01 Sep Appealing a VA Decision: A Step-by-Step Guide
If you believe you’ve been denied VA benefits you rightfully deserve or received lower benefits than expected, you have the right to appeal most VA decisions within one year of the initial decision date. However, after one year, the decision becomes final and can only be appealed in cases of clear VA errors.
Step One: Notify the VA
To initiate an appeal, you must formally notify the VA of your disagreement. This notification is called a “Notice of Disagreement.” In this letter, specify the aspects of the decision you disagree with, whether it’s the denial of certain benefits or the awarded benefit amounts.
- For disability claims, use VA Form 21-0958, “Notice of Disagreement,” which can be downloaded at [link](https://www.vba.va.gov/pubs/forms/VBA-21-0958-ARE.pdf).
- For other claims, your Notice of Disagreement should include your identifying information and the specific denials or amounts you’re appealing.
Step Two: Decide Whether to Officially Appeal
After sending your Notice of Disagreement, the VA may reconsider your claim and grant the benefits you seek. In most cases, you’ll receive a “Statement of the Case,” which includes:
- Descriptions of the relevant guidelines, rules, regulations, or laws the VA followed in its decision.
- An explanation of why these guidelines led to their decision.
- A copy of VA Form 9, “Appeal To Board of Veterans’ Appeals.”
At this point, you can either accept their ruling or complete VA Form 9 to officially appeal.
Step Three: File Your Claim with the Board of Veterans Appeals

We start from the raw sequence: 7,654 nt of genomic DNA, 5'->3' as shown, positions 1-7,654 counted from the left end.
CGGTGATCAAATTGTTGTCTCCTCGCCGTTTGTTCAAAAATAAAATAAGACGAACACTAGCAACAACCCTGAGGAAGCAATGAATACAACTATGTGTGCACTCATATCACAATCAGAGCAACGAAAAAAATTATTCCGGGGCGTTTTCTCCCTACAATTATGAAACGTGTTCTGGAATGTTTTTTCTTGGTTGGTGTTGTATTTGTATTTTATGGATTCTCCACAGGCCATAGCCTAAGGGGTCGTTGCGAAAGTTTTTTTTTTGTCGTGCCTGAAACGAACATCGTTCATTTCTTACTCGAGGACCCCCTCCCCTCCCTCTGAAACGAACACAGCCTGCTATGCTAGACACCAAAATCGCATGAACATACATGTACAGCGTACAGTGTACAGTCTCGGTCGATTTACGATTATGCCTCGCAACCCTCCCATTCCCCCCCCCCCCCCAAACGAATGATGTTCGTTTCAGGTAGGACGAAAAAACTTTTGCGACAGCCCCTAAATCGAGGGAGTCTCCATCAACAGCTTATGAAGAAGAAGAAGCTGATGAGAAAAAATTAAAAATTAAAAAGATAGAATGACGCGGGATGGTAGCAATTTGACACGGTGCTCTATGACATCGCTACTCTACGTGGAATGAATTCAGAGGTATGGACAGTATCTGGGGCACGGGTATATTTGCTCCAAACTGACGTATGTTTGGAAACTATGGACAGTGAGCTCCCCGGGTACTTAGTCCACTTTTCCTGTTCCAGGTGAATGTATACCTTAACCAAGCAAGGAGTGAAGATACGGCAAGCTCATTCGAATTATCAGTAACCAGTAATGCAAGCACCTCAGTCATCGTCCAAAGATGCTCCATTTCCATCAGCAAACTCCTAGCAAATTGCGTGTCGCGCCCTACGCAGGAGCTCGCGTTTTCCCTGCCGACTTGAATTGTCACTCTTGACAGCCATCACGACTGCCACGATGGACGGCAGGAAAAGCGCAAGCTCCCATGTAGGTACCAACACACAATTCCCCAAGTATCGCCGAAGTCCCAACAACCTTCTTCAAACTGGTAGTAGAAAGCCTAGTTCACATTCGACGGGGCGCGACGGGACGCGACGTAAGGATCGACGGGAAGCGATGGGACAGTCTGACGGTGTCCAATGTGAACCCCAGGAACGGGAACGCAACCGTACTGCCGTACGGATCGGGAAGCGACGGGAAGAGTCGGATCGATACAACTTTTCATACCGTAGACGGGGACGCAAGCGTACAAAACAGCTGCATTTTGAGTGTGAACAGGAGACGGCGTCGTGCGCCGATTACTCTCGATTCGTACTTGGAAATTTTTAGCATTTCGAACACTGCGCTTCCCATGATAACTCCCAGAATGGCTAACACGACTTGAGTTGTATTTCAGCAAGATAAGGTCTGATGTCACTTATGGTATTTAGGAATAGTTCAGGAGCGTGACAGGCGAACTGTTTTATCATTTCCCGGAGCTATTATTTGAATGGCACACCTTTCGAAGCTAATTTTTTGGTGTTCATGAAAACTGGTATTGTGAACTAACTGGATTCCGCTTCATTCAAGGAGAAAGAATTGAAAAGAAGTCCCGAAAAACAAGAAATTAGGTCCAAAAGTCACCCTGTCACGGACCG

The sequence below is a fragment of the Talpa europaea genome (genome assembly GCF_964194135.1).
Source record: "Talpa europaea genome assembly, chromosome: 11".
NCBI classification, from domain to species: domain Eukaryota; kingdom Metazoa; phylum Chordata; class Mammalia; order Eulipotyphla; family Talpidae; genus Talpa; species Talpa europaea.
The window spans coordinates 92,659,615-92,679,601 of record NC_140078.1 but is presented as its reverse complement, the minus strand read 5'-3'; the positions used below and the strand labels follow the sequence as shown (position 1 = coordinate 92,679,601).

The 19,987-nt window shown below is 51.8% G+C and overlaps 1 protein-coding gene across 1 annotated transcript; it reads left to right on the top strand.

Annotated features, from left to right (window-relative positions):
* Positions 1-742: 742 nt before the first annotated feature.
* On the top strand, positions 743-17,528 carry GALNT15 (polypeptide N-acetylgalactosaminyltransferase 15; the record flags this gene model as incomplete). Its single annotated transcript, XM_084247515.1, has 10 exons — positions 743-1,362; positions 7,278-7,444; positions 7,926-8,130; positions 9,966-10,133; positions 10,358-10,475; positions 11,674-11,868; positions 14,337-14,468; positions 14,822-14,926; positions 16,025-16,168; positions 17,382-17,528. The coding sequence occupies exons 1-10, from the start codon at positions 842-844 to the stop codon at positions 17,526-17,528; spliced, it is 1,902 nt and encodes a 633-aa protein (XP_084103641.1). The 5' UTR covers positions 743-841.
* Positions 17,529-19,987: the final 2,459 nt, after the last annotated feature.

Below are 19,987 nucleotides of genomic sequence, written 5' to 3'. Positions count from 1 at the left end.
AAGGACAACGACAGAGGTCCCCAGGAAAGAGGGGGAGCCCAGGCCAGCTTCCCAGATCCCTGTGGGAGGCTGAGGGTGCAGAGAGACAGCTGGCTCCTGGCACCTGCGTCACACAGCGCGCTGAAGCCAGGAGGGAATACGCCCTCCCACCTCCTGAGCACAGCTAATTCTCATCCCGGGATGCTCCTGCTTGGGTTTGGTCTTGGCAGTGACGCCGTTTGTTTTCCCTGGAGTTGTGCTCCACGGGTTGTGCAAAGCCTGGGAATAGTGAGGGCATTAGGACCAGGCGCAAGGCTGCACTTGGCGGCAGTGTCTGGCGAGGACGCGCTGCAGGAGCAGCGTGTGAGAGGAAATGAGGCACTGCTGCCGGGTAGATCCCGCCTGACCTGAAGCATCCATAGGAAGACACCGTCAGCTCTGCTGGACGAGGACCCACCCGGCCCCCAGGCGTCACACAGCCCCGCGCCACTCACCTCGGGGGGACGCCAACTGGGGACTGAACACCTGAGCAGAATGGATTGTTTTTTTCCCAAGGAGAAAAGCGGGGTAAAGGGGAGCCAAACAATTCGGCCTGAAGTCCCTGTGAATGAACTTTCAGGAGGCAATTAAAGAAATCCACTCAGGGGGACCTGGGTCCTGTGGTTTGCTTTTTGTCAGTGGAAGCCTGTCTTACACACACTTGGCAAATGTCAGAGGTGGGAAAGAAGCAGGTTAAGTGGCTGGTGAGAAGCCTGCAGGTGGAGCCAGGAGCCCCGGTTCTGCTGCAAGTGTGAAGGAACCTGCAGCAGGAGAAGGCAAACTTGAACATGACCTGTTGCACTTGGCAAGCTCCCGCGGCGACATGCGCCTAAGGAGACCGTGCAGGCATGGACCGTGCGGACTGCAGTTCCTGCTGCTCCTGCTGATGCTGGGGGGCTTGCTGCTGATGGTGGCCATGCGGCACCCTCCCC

If you choose to appeal the VA’s decision, mail VA Form 9 within 60 days of receiving your Statement of the Case or within a year of the original decision date, whichever is later. The form includes options for requesting a hearing before the Board of Veterans Appeals (BVA).
You’ll have 90 days from the notification that your claim has been forwarded to the BVA to:
- Gather and submit additional evidence.
- Find or change legal representation.
Step Four: Attend a Board of Veterans Appeals Hearing (If Requested)
You have several options when requesting a hearing before the BVA:
- Teleconferencing, which may cause some delay.
- A hearing at the BVA’s Washington, D.C. office, resulting in more significant delays.
- A hearing at your regional VA office, leading to further delays.
The hearing itself will be informal and is not subject to the strict rules of evidence that apply in federal court proceedings, nor will it involve being cross-examined by the Board’s representative. The Veteran Laws Judge may ask you questions, and you or your representative will be given the opportunity to argue your case.
After the hearing, the Board will do one of three things:
- Grant your appeal
- Deny your appeal
- Ask for the original VA office that received the appeal for more information before making a ruling
The hearing is informal and not subject to the strict rules of federal court proceedings. You won’t face cross-examination by the BVA’s representative. The Veteran Laws Judge may ask questions, and you or your representative will have the opportunity to argue your case.
After the hearing, the BVA may:
- Grant your appeal.
- Deny your appeal.
- Request additional information from the original VA office that received the appeal before making a ruling.
If your appeal is granted, the process concludes. If not, you have further options to pursue your benefits.
Step Five: Motion to Reconsider or Appeal to the Federal Court System
Your next steps depend on your reasons for continuing the appeal:
- You can file a motion for the BVA to reconsider if you believe they made an obvious error of fact or law, obtained new material evidence, or made a “clear and unmistakable error” (CUE motion). There’s no time limit for filing this motion.
- For other reasons, you can take your case to the U.S. Court of Appeals for Veterans Claims within 120 days of the BVA’s decision.
The court will not hold a new trial or receive new evidence but will review the record considered by the BVA. The court may allow oral arguments.
If the court overturns the BVA’s ruling, you may receive your benefits or a new hearing before the BVA as directed by the court. If the court upholds the BVA’s decision, you can further appeal to the U.S. Court of Appeals for the Federal Circuit and, if necessary, to the Supreme Court.